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Paediatrics calling for junior doctor

25 August 2022

Paediatrics calling for junior doctor

Dr Eliza Kurth has been accepted on to the paediatric training program after spending her internship and junior house officer year training at Townsville University Hospital. Dr Kurth will start Basic Paediatric Training in Darwin in 2023 with the Royal Australasian College of Physicians on the Townsville University Hospital and The Royal Darwin Hospital rotation. She’s thrilled to be following her dream specialty. “I love the medicine, the bright little patients I get to care for, and the unique opportunity you have as a clinician to make a lasting impact on a child’s life,” the 2020 James Cook University graduate says. “I was originally drawn to a career in medicine due to its emphasis on human connection and the provision of care to those more vulnerable than yourself.” Dr Kurth has loved the training experience at TUH, and will return as a registrar in 2024. “I decided to stay local as I felt very connected to the local hospitals and communities that supported my medical training to date,” she says. “By training in a regional hospital, I feel that I was very well supported, had access to quality teaching, close consultant supervision, research opportunities and a tight-knit network of colleagues/friends that have shaped me as a junior doctor.” She says growing up in the small town in North Queensland of Kuranda was instrumental in her desire to pursue a career in regional and rural medicine. “In my spare time, I love to travel back home to go hiking, chase waterfalls and spend time with family,” she says. She returned to JCU to share her experiences with first-year students in one of the ‘Meet the Graduates’ sessions held for pre-clinical students. Junior doctors reflect on their time at medical school, share tips and tricks, and talk about placement experiences and the relevance of med modules in their day-to-day work. JCU students do at least 20 weeks of rural and remote placements during their six-year degree, which makes them work-ready from the start of internship. In sixth year, they become a valuable part of the medical workforce as student interns.   “Hands down my favourite placement was my final-year rural internship at the Weipa Hospital,” Dr Kurth says. “This placement was perhaps the most pivotal in my transition from a medical student to a junior doctor. “I was independently reviewing patients in outpatient settings, helping manage patients in the emergency department and attending lots of outreach clinics in neighbouring communities (Napranum/Mapoon). I made some of my closest friends on that placement, and we spent many weekends adventuring in a 4WD, camping, fishing and learning about the local culture. “JCU provided me with all the tools and experiences required to navigate my first few years as a junior doctor. I’m incredibly grateful for my training so far, the invaluable lessons instilled in me, and the growing development of regional and rural medicine that I have an opportunity to take part in.” NQRTH connects medical students, intern and junior doctors with a network of opportunities and resources designed to create a supportive and clear path to specialist (including general practice) training, and beyond, in our regions. Our network works together to strengthen medical specialist training with the view to build a health workforce prepared to meet the health needs of our regional and rural communities in Cairns, Central West, Mackay, North West, Torres and Cape, and Townsville. NQRTH is facilitated by James Cook University, who partner with hospital and health services and training providers to create a connected career pathway beginning at the medical undergraduate level right through to fellowship.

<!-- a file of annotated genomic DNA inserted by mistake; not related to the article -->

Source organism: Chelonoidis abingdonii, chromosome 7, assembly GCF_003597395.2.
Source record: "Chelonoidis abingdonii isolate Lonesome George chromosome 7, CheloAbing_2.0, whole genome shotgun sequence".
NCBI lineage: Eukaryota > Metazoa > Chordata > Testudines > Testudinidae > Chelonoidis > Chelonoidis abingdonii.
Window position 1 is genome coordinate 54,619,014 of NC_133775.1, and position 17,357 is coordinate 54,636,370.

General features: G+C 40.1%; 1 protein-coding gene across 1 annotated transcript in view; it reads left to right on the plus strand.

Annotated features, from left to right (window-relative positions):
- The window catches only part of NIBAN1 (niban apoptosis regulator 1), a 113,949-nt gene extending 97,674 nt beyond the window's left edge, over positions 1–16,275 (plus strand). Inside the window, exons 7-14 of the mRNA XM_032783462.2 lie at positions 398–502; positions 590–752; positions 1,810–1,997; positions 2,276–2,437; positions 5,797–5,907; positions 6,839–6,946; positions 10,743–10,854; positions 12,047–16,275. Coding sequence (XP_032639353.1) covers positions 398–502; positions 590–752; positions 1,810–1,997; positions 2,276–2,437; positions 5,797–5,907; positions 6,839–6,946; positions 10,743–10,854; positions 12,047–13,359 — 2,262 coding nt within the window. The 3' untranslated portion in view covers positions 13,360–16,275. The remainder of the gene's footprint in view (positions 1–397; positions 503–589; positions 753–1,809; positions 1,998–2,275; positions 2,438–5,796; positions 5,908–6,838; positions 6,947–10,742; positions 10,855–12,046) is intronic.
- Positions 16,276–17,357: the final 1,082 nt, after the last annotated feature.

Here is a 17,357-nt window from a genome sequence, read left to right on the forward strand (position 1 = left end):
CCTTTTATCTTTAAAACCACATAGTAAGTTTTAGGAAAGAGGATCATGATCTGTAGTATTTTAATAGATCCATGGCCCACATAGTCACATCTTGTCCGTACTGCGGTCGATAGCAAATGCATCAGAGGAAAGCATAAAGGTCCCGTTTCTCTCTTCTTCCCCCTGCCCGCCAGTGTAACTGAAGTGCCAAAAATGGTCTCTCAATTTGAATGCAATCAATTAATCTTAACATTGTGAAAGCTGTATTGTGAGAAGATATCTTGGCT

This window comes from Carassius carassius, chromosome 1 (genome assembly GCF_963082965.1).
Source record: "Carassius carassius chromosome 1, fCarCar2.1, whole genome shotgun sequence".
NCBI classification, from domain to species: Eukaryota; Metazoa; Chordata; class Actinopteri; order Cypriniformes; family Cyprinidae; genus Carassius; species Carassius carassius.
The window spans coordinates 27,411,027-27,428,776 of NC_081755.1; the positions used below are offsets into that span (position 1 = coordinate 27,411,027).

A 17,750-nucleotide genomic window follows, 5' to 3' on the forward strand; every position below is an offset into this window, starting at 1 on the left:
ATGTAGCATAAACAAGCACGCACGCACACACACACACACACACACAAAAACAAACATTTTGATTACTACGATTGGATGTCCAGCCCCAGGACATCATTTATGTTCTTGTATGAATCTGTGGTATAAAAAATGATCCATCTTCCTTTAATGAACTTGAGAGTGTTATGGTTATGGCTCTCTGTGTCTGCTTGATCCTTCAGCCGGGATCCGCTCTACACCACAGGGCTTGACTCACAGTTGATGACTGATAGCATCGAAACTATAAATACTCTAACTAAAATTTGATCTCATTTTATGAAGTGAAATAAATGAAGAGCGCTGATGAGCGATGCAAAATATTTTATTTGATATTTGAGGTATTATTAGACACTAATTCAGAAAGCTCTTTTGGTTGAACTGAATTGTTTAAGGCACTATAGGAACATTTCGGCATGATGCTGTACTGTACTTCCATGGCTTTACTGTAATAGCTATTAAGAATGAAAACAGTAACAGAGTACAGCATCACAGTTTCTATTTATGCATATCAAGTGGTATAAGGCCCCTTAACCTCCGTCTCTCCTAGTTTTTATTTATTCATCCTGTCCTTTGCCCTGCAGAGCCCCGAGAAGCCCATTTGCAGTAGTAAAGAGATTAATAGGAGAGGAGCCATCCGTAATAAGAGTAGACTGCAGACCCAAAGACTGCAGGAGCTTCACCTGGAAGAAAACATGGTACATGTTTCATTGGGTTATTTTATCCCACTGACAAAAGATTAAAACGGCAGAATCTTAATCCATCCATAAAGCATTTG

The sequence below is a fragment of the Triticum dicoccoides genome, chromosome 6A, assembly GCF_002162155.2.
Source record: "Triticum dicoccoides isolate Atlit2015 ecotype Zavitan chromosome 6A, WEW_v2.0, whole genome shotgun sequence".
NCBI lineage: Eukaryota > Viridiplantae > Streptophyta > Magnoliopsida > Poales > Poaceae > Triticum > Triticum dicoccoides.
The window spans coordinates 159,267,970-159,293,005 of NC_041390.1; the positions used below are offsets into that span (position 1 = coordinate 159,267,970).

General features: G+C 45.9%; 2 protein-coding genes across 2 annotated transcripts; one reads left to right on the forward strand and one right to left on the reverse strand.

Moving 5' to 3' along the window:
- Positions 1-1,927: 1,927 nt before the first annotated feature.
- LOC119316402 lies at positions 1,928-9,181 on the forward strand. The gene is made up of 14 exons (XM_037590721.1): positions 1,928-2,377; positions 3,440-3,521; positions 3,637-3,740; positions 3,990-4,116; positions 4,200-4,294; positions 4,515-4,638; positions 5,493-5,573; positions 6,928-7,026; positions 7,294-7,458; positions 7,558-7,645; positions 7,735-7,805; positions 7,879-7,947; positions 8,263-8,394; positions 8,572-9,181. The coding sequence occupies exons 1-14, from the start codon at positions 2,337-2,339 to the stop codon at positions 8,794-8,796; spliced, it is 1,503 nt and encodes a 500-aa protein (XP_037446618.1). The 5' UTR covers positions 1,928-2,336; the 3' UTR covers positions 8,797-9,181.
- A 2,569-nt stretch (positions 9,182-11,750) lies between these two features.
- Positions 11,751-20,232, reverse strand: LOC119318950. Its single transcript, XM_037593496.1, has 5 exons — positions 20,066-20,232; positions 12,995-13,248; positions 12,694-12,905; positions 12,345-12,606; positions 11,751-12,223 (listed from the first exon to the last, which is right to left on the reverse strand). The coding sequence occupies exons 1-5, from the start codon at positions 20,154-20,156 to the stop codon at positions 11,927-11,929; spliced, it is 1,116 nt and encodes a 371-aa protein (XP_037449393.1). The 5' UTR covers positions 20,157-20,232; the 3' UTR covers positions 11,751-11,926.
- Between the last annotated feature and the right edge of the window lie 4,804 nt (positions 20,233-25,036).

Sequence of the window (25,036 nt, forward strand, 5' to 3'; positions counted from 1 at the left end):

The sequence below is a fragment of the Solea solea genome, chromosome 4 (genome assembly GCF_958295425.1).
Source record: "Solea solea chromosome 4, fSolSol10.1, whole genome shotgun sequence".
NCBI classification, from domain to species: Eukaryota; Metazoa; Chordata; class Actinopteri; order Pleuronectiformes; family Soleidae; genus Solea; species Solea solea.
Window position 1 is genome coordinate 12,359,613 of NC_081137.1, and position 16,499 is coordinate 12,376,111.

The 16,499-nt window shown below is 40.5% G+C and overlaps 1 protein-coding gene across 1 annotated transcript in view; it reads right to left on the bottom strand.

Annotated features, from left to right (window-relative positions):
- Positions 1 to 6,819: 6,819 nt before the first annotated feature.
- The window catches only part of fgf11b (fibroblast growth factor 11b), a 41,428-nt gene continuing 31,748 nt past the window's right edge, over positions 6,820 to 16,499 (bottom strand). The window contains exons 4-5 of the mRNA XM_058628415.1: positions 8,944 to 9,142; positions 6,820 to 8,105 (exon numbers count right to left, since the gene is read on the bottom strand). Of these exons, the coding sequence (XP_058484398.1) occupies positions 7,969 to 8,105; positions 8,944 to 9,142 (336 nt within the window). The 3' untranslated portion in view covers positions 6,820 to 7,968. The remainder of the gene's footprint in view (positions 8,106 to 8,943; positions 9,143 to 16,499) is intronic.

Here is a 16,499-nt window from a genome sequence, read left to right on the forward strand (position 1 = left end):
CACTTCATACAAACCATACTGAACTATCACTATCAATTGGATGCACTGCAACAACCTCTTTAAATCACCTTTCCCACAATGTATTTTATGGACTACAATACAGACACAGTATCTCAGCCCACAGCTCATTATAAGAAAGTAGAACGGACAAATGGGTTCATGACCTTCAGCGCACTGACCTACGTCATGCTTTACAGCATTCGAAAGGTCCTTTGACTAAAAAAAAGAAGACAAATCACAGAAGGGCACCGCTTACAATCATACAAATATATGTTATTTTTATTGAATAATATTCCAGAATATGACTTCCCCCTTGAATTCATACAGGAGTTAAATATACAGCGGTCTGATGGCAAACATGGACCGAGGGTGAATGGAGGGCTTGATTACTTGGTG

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An Outback adventure just what the doctor ordered

7 July 2022

An Outback adventure just what the doctor ordered